Iannuzzi, Stefano Emanuele (2016) Oxygenated Fuels to Reduce Exhaust Emissions from Diesel Engines. [Tesi di dottorato]

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Item Type: Tesi di dottorato
Lingua: English
Title: Oxygenated Fuels to Reduce Exhaust Emissions from Diesel Engines
Creators:
CreatorsEmail
Iannuzzi, Stefano Emanueles.iannuzzi81@gmail.com
Date: 29 March 2016
Number of Pages: 129
Institution: Università degli Studi di Napoli Federico II
Department: Ingegneria Industriale
Scuola di dottorato: Ingegneria industriale
Dottorato: Ingegneria dei sistemi meccanici
Ciclo di dottorato: 28
Coordinatore del Corso di dottorato:
nomeemail
Bozza, Fabiofabio.bozza@unina.it
Tutor:
nomeemail
Bozza, FabioUNSPECIFIED
Date: 29 March 2016
Number of Pages: 129
Uncontrolled Keywords: Oxygenated fuels
Settori scientifico-disciplinari del MIUR: Area 09 - Ingegneria industriale e dell'informazione > ING-IND/08 - Macchine a fluido
Date Deposited: 08 Apr 2016 08:54
Last Modified: 31 Oct 2016 11:08
URI: http://www.fedoa.unina.it/id/eprint/10792

Abstract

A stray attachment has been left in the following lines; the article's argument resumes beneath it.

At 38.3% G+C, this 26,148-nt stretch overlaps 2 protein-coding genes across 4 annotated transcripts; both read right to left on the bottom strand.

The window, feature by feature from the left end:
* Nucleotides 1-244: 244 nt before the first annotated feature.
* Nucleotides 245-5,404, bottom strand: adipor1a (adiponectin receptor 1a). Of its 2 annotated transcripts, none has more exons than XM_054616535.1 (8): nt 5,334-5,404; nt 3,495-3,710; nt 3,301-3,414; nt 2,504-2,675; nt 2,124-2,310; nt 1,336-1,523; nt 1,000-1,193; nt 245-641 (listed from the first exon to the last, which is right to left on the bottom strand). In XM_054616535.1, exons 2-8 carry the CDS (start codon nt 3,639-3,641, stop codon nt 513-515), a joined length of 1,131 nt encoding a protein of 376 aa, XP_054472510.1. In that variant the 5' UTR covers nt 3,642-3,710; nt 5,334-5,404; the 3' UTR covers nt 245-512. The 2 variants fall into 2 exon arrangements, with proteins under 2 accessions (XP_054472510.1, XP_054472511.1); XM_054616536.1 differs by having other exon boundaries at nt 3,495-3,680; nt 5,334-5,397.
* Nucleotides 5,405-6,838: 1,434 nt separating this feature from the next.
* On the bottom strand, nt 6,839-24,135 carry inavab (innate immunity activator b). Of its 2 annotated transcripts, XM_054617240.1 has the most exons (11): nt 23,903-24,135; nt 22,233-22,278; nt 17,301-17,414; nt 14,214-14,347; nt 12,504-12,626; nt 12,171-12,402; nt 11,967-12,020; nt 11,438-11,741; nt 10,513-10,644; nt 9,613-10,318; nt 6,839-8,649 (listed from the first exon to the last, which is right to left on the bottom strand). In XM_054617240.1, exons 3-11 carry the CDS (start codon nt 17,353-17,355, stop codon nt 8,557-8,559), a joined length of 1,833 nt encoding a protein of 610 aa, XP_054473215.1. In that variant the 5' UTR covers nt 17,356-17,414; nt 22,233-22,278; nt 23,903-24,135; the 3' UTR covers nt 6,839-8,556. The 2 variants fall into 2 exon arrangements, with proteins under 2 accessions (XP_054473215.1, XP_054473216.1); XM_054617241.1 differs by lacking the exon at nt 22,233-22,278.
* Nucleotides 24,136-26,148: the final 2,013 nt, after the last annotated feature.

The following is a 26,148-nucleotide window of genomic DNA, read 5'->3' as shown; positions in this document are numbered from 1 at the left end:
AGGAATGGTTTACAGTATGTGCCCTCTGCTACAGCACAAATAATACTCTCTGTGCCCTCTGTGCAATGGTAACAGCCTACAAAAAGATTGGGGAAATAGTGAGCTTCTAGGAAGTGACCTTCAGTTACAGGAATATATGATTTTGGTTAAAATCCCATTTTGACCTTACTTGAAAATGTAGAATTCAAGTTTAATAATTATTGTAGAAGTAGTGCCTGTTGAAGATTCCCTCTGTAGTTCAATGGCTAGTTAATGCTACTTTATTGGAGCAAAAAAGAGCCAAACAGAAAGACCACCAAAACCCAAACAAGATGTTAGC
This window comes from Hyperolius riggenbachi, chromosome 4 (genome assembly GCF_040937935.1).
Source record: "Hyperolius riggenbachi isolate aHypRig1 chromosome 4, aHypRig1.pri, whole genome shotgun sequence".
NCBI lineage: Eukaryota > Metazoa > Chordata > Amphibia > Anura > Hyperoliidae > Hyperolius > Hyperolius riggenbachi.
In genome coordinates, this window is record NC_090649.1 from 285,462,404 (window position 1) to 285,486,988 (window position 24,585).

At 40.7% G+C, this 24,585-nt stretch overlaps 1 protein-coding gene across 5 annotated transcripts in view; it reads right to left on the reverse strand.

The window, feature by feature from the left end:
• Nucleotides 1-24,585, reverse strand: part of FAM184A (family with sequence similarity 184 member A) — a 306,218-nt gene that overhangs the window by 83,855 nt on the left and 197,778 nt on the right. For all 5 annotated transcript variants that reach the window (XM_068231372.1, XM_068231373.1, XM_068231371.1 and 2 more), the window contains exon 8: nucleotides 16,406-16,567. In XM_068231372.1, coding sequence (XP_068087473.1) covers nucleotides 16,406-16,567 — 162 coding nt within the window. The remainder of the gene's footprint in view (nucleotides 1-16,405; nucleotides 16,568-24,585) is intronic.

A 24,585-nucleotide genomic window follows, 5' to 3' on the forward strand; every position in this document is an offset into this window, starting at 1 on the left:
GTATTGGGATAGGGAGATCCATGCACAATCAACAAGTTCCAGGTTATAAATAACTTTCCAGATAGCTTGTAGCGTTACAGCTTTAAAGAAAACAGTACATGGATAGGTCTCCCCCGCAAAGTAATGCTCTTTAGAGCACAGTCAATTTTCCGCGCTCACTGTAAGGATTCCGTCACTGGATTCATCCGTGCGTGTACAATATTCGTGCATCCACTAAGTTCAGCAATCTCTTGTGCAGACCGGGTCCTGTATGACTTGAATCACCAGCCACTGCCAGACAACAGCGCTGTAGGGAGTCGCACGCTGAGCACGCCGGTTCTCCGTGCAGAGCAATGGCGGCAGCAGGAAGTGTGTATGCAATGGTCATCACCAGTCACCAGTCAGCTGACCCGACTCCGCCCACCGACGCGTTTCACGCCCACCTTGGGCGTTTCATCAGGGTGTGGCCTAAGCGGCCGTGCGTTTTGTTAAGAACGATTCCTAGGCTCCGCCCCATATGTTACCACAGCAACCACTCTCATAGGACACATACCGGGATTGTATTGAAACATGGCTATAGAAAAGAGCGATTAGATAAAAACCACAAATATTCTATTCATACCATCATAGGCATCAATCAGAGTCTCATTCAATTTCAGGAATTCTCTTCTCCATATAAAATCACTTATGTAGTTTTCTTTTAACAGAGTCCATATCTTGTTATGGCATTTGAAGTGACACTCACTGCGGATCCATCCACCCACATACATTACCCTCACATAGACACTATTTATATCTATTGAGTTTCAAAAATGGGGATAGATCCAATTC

The present dissertation aims at bringing a further scientific contribution to the knowledge on oxygenated fuels properties and their ability of reducing mainly soot emissions in diesel engine combustion. The activity comprises two different phases. The first phase has been conducted at Istituto Motori, Italian National Research Council in Naples and focused on comparing performance and engine out emissions from conventional diesel and alternative fuels. The second part of this study has been, instead, carried on at the Aerothermochemistry and Combustion Systems Laboratory, ETH Zurich, Switzerland. Different oxygenated fuels have been investigated in a constant volume chamber with large optical access. In particular Poly(oxymethylene) dimethyl ethers (POMDME) with a CH3-O-(CH2-O)n-CH3 general molecular structure have been studied both in the constant volume chamber and a single cylinder “heavy duty” diesel engine. The use of oxygenated fuels or biodiesel from renewable sources in diesel engines is of particular interest because of the low environmental impact that can be achieved. The experimental investigation performed at Istituto Motori has provided results from a light duty diesel engine fueled with biodiesel, gasoline and butanol mixed, at different volume fractions, with mineral diesel. The investigation has been performed on a turbocharged DI four cylinder diesel engine for automotive applications equipped with a common rail injection system. Engine tests have been carried out at 2500 rpm, 0.8 MPa of brake mean effective pressure selecting a single injection strategy and performing a parametric analysis on the effect of combustion phasing and oxygen concentration at intake on engine performance and exhaust emissions. The experiments demonstrated that the fuel properties have a strong impact on soot emissions. Blends composed of diesel-gasoline or diesel-butanol determined the maximum reduction in smoke emissions compared to the diesel fuel. No significant difference for NOx emissions was found between the investigated fuels highlighting that oxygen availability within the fuel may not produce an increase in NOX formation under late premixed combustion. Moreover, oxygenated fuels produced from methane-based products have been investigated at the ETH, Zurich. The different oxygenated fuels were investigated in a constant volume chamber with large optical accesses. In order to study the combustion evolution and soot formation and oxidation processes, optical techniques such as OH chemiluminescence and two dimensional two colour pyrometry (2D2CP) have been applied. Moreover, a fast particle spectrometer has been used at the chamber exhaust in order to analyse the soot emissions from the different investigated fuels. The investigation included the calculation of the kL factor, demonstrating a reduction of the soot formation dominated phase when increasing the oxygenated fraction in the blend. Moreover, fuel jet images show a reduction of the soot formation area when increasing the oxygen content in the blend. The activity even focused on the analysis of soot emissions acquired by means of the fast particle spectrometer and results highlighted nearly smokeless combustion for pure oxygenated fuels and a non-linear soot emission reduction with increasing O2 content in the blend. In order to achieve a complete overview of the impact of oxygenated fuels on engine performance and exhaust emissions, a second investigation on a single cylinder “heavy duty” direct injection diesel engine has been performed. The comparison between the POMDME-diesel blends and conventional diesel has shown a significant reduction in soot emissions, up to almost 35% reduction with the 10% POMDME in diesel blend. Moreover no significant increase in NOx emissions was found when fueling the engine with the blends, highlighting as molecular oxygen is not crucial (at least in the percentages investigated in the present dissertation) for NOX increase even in a premixed plus diffusive combustion mode. The first introductory chapter of this thesis contains an overview of the problems connected to exhaust emissions from diesel engines, describes the most promising in-cylinder emission reduction techniques and illustrates the after-treatment systems that are nowadays necessary to fulfill the increasingly stricter emission regulations. The second chapter, instead, focuses on the different adopted experimental set-up and describes the applied optical techniques while results of the different activities are presented in chapter three. Finally, conclusion and outlook are reported in chapter four.

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